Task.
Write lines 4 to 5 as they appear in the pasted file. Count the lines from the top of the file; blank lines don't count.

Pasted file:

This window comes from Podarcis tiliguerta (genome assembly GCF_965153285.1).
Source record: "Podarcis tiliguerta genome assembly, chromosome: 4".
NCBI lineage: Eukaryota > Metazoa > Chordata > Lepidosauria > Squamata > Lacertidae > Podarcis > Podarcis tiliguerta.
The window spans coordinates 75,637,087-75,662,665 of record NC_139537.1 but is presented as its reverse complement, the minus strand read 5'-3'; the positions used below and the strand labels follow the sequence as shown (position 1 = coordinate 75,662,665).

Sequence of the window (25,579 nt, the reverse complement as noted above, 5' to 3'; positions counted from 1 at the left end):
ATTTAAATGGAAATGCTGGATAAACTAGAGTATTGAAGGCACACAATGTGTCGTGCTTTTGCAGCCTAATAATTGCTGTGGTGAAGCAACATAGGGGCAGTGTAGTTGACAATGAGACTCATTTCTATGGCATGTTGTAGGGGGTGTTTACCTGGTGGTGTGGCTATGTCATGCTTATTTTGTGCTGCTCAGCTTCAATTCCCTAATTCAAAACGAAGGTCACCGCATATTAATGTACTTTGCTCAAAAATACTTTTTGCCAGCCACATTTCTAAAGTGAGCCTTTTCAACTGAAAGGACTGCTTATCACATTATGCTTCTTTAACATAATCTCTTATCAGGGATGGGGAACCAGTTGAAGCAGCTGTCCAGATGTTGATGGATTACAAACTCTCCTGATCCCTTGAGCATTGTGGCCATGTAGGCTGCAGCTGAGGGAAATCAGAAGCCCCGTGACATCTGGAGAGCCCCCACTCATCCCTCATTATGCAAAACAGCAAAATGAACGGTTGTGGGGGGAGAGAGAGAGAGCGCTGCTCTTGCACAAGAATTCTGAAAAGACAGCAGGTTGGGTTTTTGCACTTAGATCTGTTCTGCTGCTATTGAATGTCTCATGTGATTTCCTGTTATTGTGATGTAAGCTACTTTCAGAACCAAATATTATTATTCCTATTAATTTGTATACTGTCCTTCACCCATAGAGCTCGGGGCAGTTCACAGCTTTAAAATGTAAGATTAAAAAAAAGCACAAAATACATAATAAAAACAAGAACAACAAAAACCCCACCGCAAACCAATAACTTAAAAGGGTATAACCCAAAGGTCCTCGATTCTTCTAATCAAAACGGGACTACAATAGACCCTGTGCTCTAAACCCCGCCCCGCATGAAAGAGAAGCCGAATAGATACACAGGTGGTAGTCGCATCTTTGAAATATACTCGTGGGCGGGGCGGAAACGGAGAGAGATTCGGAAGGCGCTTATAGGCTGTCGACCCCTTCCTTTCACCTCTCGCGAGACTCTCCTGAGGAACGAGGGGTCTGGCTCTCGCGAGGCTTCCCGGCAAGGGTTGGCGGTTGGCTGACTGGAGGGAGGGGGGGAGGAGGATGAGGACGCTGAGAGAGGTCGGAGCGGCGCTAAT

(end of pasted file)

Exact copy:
The window spans coordinates 75,637,087-75,662,665 of record NC_139537.1 but is presented as its reverse complement, the minus strand read 5'-3'; the positions used below and the strand labels follow the sequence as shown (position 1 = coordinate 75,662,665).

Sequence of the window (25,579 nt, the reverse complement as noted above, 5' to 3'; positions counted from 1 at the left end):